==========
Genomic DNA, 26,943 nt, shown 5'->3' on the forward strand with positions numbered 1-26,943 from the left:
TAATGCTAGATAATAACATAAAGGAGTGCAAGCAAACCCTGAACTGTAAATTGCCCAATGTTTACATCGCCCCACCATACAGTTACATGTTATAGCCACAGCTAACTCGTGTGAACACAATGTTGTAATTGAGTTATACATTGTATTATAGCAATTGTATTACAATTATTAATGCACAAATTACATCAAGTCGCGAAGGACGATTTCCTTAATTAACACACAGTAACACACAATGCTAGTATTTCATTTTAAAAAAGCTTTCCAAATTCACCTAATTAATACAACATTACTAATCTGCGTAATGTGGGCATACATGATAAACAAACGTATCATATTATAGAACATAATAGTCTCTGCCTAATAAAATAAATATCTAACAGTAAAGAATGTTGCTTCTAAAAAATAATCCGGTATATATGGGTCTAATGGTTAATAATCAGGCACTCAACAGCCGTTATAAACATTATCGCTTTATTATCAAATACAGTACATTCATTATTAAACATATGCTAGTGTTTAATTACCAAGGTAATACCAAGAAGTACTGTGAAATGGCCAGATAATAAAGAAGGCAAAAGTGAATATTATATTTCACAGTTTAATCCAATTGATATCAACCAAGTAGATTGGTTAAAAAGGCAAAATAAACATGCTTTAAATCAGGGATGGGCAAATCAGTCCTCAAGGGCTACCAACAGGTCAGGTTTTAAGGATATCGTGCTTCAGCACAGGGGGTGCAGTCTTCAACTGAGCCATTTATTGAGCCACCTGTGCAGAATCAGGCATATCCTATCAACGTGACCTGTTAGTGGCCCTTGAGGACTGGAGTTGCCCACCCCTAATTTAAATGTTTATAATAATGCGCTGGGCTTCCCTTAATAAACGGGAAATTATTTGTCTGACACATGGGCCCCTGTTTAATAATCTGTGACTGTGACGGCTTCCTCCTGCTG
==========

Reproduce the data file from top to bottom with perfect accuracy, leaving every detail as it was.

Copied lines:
Genomic DNA, 26,943 nt, shown 5'->3' on the forward strand with positions numbered 1-26,943 from the left:
TAATGCTAGATAATAACATAAAGGAGTGCAAGCAAACCCTGAACTGTAAATTGCCCAATGTTTACATCGCCCCACCATACAGTTACATGTTATAGCCACAGCTAACTCGTGTGAACACAATGTTGTAATTGAGTTATACATTGTATTATAGCAATTGTATTACAATTATTAATGCACAAATTACATCAAGTCGCGAAGGACGATTTCCTTAATTAACACACAGTAACACACAATGCTAGTATTTCATTTTAAAAAAGCTTTCCAAATTCACCTAATTAATACAACATTACTAATCTGCGTAATGTGGGCATACATGATAAACAAACGTATCATATTATAGAACATAATAGTCTCTGCCTAATAAAATAAATATCTAACAGTAAAGAATGTTGCTTCTAAAAAATAATCCGGTATATATGGGTCTAATGGTTAATAATCAGGCACTCAACAGCCGTTATAAACATTATCGCTTTATTATCAAATACAGTACATTCATTATTAAACATATGCTAGTGTTTAATTACCAAGGTAATACCAAGAAGTACTGTGAAATGGCCAGATAATAAAGAAGGCAAAAGTGAATATTATATTTCACAGTTTAATCCAATTGATATCAACCAAGTAGATTGGTTAAAAAGGCAAAATAAACATGCTTTAAATCAGGGATGGGCAAATCAGTCCTCAAGGGCTACCAACAGGTCAGGTTTTAAGGATATCGTGCTTCAGCACAGGGGGTGCAGTCTTCAACTGAGCCATTTATTGAGCCACCTGTGCAGAATCAGGCATATCCTATCAACGTGACCTGTTAGTGGCCCTTGAGGACTGGAGTTGCCCACCCCTAATTTAAATGTTTATAATAATGCGCTGGGCTTCCCTTAATAAACGGGAAATTATTTGTCTGACACATGGGCCCCTGTTTAATAATCTGTGACTGTGACGGCTTCCTCCTGCTG